Co-education: There are schools which have co-education from Infants up to First Class but where the boys subsequently move for Second Class to an All Boys’ Senior School while the girls remain in an All Girls’ Senior School. An increasing number of these boys’ parents are requesting that the boys remain with their classmates in their original school. Indeed, there is a growing demand from parents for co-education. The Report to the New Schools Establishment Group on the surveys regarding parental preferences on primary school patronage stated that “There was a widespread demand for co-educational schooling across almost all areas (p.9). It is the policy of the Department of Education and Skills that all new primary schools are co-educational. All primary schools that have been opened since the 1980s are co-educational – parents do not get a choice in the matter.
Divesting: There is a need to provide for alternative Patronage. This is not a retreat from the tradition of providing Catholic education. It is a recognition of the beginnings of a new presence. Catholic education still has its vital place in our educational system, as something which brings its unique value system, a value system which is recognised by families of a variety of religious traditions who opt to send their children to a Catholic school. At the same time, as Catholic educators, we welcome the fact that there should be other schools which embrace a different ethos and will contribute, in their way, to the rightful pluralism of educational provision in today’s Ireland.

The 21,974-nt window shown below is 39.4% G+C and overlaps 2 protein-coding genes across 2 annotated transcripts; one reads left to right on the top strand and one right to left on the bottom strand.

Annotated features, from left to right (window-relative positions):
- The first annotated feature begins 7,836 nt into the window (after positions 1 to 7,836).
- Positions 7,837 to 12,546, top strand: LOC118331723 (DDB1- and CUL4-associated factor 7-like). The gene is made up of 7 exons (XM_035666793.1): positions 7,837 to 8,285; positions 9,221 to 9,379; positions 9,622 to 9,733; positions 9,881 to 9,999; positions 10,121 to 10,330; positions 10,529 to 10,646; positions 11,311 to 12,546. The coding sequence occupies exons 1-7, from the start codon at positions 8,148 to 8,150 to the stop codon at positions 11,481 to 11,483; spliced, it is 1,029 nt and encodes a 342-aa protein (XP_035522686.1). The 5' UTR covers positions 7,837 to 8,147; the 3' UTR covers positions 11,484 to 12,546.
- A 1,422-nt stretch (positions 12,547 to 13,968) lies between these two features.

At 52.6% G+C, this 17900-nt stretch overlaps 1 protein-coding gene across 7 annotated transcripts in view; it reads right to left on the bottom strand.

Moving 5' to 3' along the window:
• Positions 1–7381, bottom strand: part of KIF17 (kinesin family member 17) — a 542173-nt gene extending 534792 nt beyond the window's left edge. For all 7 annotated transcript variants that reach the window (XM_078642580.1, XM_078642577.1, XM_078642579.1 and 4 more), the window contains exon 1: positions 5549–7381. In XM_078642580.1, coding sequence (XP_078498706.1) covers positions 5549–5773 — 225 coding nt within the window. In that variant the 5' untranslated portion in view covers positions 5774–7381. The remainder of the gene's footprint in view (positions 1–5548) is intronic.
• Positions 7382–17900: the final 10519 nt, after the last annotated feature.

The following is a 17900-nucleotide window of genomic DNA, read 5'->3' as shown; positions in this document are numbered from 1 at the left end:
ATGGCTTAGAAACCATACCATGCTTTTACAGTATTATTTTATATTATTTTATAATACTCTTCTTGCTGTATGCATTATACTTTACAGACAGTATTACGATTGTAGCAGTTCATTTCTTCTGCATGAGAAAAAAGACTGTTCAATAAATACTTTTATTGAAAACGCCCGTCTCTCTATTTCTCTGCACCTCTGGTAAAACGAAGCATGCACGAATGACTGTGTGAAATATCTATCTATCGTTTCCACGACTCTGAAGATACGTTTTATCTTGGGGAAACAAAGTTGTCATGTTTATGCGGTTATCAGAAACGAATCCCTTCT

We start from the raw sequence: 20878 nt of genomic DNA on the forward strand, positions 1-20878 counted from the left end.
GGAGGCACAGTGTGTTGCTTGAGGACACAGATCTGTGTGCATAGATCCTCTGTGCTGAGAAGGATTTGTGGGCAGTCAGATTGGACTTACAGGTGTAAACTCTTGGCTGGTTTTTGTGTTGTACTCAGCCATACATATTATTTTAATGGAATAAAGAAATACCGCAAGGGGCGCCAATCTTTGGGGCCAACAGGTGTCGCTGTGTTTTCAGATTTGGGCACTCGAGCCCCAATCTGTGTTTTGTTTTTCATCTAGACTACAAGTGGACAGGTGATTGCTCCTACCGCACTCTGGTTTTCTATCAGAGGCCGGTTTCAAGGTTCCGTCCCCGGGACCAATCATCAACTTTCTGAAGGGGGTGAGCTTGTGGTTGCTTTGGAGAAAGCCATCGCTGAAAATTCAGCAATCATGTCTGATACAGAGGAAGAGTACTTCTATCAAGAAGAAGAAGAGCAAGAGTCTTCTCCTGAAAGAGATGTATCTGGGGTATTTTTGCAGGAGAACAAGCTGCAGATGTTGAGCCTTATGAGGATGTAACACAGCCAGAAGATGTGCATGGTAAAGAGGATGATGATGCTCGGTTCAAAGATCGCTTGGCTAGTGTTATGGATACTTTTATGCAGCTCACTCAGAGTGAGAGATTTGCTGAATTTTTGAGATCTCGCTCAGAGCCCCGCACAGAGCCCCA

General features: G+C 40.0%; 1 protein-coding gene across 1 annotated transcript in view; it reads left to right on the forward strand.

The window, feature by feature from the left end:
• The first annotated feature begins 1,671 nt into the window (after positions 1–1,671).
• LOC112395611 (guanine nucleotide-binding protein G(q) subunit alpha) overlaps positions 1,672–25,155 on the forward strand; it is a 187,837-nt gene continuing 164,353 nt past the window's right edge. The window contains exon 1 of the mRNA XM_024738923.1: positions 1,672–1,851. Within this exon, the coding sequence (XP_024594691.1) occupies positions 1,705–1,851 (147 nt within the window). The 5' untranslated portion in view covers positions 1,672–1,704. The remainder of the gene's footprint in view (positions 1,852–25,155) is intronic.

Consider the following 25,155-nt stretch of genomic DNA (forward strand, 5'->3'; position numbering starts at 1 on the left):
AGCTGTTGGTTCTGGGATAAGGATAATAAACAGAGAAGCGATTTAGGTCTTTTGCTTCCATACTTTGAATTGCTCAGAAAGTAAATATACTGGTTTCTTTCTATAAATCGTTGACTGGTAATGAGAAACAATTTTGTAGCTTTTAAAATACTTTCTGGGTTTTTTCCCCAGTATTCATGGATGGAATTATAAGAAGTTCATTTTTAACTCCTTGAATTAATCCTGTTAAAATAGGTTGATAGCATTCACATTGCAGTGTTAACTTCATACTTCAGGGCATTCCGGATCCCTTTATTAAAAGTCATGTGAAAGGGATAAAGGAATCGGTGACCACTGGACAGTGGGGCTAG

In newly developing areas, the Department of Education and Skills provides for alternative Patronage by offering new schools to other Patron Bodies. In areas of stable demographics the level of demand for change of patronage still has to be fully ascertained. Many parents are anxious about proposed changes.
While we are confident about the future of Catholic education, pluralism in schooling is something which the Archdiocese welcomes. However, as Archbishop Martin said:“pluralism in this regard will have to be measured not just in the provision of schools, but in an outcome in which every school, whatever its Patronage, becomes a place of welcome for the deprived, the marginalized and those with educational challenges. Pluralism should not give rise to elitism or social division”.
Finance: Schools that are losing numbers are experiencing financial difficulty. During the last two financial years some schools have been spending from their reserves. A number of schools have come to the Patron in distress because they have run out of money. From our research, it appears that in two years’ time a significant percentage of schools may not be able to exist financially, based on current Departmental funding
Process of Reorganisation
There are two forms of amalgamation of schools, one which arises from a perceived need at local level and one where the proposal to re-organise schools comes from the Diocese or Trustees, for any of the reasons mentioned above.